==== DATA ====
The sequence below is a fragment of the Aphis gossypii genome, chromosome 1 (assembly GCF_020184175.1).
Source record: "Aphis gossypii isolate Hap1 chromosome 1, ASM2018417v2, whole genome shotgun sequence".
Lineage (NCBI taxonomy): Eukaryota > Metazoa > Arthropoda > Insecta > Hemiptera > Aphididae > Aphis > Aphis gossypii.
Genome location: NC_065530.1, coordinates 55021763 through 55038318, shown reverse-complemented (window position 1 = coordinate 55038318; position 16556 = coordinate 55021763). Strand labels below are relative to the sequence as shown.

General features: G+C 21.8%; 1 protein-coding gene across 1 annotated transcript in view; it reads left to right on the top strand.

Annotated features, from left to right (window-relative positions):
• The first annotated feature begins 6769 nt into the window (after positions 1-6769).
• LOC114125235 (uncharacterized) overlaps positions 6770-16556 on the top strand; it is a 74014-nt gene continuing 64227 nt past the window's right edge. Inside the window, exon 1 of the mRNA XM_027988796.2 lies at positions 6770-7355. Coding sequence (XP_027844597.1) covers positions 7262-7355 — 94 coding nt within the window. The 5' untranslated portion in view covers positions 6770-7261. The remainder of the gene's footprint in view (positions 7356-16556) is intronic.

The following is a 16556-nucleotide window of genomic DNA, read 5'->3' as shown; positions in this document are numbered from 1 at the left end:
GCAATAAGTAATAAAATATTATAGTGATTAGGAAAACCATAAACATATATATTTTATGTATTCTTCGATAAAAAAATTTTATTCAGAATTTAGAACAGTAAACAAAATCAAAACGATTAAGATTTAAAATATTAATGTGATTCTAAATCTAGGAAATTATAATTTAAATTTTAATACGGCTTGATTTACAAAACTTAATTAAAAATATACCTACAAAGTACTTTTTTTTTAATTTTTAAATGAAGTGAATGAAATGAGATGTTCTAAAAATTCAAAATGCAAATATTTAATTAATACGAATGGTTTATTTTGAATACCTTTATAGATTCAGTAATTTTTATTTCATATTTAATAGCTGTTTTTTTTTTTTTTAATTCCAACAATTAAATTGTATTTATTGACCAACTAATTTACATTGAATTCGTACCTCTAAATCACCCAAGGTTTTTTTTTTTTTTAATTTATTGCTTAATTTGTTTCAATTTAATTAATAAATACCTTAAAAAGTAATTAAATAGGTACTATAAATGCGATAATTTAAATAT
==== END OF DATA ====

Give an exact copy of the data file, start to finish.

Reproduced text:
The sequence below is a fragment of the Aphis gossypii genome, chromosome 1 (assembly GCF_020184175.1).
Source record: "Aphis gossypii isolate Hap1 chromosome 1, ASM2018417v2, whole genome shotgun sequence".
Lineage (NCBI taxonomy): Eukaryota > Metazoa > Arthropoda > Insecta > Hemiptera > Aphididae > Aphis > Aphis gossypii.
Genome location: NC_065530.1, coordinates 55021763 through 55038318, shown reverse-complemented (window position 1 = coordinate 55038318; position 16556 = coordinate 55021763). Strand labels below are relative to the sequence as shown.

General features: G+C 21.8%; 1 protein-coding gene across 1 annotated transcript in view; it reads left to right on the top strand.

Annotated features, from left to right (window-relative positions):
• The first annotated feature begins 6769 nt into the window (after positions 1-6769).
• LOC114125235 (uncharacterized) overlaps positions 6770-16556 on the top strand; it is a 74014-nt gene continuing 64227 nt past the window's right edge. Inside the window, exon 1 of the mRNA XM_027988796.2 lies at positions 6770-7355. Coding sequence (XP_027844597.1) covers positions 7262-7355 — 94 coding nt within the window. The 5' untranslated portion in view covers positions 6770-7261. The remainder of the gene's footprint in view (positions 7356-16556) is intronic.

The following is a 16556-nucleotide window of genomic DNA, read 5'->3' as shown; positions in this document are numbered from 1 at the left end:
GCAATAAGTAATAAAATATTATAGTGATTAGGAAAACCATAAACATATATATTTTATGTATTCTTCGATAAAAAAATTTTATTCAGAATTTAGAACAGTAAACAAAATCAAAACGATTAAGATTTAAAATATTAATGTGATTCTAAATCTAGGAAATTATAATTTAAATTTTAATACGGCTTGATTTACAAAACTTAATTAAAAATATACCTACAAAGTACTTTTTTTTTAATTTTTAAATGAAGTGAATGAAATGAGATGTTCTAAAAATTCAAAATGCAAATATTTAATTAATACGAATGGTTTATTTTGAATACCTTTATAGATTCAGTAATTTTTATTTCATATTTAATAGCTGTTTTTTTTTTTTTTAATTCCAACAATTAAATTGTATTTATTGACCAACTAATTTACATTGAATTCGTACCTCTAAATCACCCAAGGTTTTTTTTTTTTTTAATTTATTGCTTAATTTGTTTCAATTTAATTAATAAATACCTTAAAAAGTAATTAAATAGGTACTATAAATGCGATAATTTAAATAT